I think this was an accident waiting to happen. As communities continue to shift and change I anticipate more such controversies. And I think it is related to my oft-voiced and controversial contention that not only do works of historical fiction taught in classrooms need ample historical context , but that when they do involve crimes against humanity that these would be better addressed in history classrooms rather than English classrooms.
If the lesson was on autobiographical writing (according to J.L. Bell on child_lit) and if the population of the school has shifted and the book is now offensive to members of that population for very personal reasons then I suggest that a different book should be used for the English lesson and the controversial book be shifted to a unit in the students’ history curriculum where it would be looked at in all the ways it needs to be looked at. I cannot see how it could be used effectively as an example of autobiographical writing for students of Korean heritage if it is personally offensive to them. Just as I could not imagine teaching Little House in the Big Woods if my class included children of Native American heritage.
Years ago I started a thread here about an assembly at my school that included some scenes from Gilbert & Sullivan’s The Mikado which I had not know would be included and which distressed our Japanese students quite a bit. At the least I wanted to have been able to prepare them for it, but having not been forewarned could not. In my opinion, someone could have asked the opera company to either explain the scenes before doing them or skip them entirely given our school’s population.
Curriculum has to change all the time. It has to adjust to the
specific populations of a school and community. If this particular
community has changed and now includes those who have personal experience with this historical time then I think the community has been absolutely right in their efforts to grapple with it this way. I very much can imagine that children may well have been bullied and comments made that were offensive by other children out of limited understanding.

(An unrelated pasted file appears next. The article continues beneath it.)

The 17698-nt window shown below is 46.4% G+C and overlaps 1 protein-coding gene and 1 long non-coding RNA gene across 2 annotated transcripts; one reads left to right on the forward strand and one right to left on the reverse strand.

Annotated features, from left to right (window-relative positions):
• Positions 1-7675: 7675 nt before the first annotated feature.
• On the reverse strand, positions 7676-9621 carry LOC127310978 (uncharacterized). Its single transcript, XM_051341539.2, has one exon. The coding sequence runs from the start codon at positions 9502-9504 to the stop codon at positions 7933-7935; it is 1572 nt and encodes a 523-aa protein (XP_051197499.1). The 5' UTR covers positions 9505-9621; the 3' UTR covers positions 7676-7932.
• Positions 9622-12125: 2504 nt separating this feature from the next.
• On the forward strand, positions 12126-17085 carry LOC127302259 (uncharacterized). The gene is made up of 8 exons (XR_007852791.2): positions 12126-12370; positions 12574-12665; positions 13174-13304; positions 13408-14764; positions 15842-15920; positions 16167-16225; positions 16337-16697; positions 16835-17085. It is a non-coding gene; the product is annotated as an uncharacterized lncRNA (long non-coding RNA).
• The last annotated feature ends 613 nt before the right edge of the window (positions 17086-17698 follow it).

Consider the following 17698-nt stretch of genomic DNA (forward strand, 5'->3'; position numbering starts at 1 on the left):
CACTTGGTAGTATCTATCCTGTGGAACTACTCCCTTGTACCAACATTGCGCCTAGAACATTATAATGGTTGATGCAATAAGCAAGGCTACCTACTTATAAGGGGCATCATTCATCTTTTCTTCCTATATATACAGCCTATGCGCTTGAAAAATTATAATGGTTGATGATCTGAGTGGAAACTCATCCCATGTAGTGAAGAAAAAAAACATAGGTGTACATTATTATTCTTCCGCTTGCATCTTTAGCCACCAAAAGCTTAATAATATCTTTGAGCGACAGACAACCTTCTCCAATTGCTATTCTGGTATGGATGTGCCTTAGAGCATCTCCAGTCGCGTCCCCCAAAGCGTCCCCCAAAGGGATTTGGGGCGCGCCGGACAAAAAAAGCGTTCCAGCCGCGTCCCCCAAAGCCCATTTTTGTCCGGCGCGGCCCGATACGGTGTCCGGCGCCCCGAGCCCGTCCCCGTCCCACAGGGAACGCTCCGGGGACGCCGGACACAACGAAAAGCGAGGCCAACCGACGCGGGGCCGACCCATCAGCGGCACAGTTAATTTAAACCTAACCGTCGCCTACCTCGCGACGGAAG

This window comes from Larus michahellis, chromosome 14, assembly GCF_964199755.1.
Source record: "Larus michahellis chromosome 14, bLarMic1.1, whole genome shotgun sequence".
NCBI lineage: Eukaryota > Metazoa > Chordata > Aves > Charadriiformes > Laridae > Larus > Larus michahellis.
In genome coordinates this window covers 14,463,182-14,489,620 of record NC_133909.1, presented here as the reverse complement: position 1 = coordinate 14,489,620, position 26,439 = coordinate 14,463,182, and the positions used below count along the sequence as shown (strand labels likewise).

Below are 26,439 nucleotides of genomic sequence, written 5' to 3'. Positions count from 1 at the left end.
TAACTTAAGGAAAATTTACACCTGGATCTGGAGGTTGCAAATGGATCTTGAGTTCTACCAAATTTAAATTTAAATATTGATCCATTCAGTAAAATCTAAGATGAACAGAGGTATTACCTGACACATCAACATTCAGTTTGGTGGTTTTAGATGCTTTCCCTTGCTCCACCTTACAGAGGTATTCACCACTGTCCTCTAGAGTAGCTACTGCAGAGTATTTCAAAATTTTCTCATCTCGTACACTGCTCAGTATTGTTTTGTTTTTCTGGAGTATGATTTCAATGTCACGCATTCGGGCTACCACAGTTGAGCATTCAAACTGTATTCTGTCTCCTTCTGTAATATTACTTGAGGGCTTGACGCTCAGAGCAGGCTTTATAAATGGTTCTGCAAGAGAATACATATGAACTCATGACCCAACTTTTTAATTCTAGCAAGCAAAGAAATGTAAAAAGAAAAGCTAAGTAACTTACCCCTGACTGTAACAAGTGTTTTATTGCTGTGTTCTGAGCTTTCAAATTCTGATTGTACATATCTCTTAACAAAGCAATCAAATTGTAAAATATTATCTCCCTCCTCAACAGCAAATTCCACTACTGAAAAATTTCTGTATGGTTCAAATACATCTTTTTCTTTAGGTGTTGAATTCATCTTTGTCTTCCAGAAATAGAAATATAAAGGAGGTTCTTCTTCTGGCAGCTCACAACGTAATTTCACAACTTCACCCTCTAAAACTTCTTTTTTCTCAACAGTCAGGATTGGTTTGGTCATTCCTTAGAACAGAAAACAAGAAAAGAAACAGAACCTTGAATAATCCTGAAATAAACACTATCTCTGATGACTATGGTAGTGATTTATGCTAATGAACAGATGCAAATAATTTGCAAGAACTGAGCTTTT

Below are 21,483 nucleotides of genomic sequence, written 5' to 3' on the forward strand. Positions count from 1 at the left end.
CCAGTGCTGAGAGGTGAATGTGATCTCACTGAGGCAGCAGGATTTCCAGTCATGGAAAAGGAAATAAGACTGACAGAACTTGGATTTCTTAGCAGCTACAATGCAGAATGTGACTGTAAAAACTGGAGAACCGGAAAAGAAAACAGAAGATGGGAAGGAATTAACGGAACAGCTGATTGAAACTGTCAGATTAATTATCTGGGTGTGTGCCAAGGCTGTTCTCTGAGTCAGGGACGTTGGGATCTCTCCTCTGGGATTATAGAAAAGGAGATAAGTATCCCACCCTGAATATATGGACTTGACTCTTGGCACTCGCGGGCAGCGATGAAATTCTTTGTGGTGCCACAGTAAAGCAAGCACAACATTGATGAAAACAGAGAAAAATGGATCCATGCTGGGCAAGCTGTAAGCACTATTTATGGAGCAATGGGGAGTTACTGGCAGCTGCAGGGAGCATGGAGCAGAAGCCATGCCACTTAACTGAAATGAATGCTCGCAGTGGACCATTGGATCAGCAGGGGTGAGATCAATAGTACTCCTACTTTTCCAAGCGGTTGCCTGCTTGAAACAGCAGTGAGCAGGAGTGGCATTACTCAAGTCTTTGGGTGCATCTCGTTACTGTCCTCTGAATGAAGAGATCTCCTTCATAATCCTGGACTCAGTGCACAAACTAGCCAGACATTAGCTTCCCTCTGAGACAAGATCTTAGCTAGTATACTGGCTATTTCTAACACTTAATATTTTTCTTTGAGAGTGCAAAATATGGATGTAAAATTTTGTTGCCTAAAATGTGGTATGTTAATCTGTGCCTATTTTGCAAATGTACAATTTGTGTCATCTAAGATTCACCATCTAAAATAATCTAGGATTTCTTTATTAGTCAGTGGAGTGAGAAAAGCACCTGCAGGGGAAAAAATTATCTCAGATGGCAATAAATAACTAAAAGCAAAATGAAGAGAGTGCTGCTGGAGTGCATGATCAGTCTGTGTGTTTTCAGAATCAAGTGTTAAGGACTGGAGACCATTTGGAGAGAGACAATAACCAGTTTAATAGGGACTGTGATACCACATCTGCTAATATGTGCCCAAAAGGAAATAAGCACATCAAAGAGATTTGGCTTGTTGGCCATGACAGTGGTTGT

I’ve written here and elsewhere before of my feeling that the
Holocaust should be taught as history and not within English classes for similar reasons. Historians consider the past differently from literary scholars; there are different ways of doing so that students need to learn. Particularly when considering horrific historical topics like the one Watkins explores in her fictionalized autobiography. These would be better considered in history classrooms rather than within an English unit meant to address one aspect of the craft of writing.
… and a member of the 2008 Newbery Committee.
As some already know, at the recent ALA conference in Seattle there was quite a flurry of conversation about blogging when on award committees. Having posted a few weeks back about what I thought I could do based on my reading of the rules, I was puzzled by what I was hearing.
You see, I had hoped that I would be able to encourage readers of this blog to give me their impressions and opinions about eligible books. And to get those I figured I might have to occasionally ask the sort of questions that might give some of my personal impressions and opinions of the very same books. After all the hoopla I don’t know how comfortable I feel doing that any more, but at least I am very relieved to know that I and all other bloggers on these committees, present and future, will be able to do so.
See Debra Lau Whelan’s SLJ article, “Should Members of Book Award Committees Be Allowed to Blog?” for a good overview of this issue.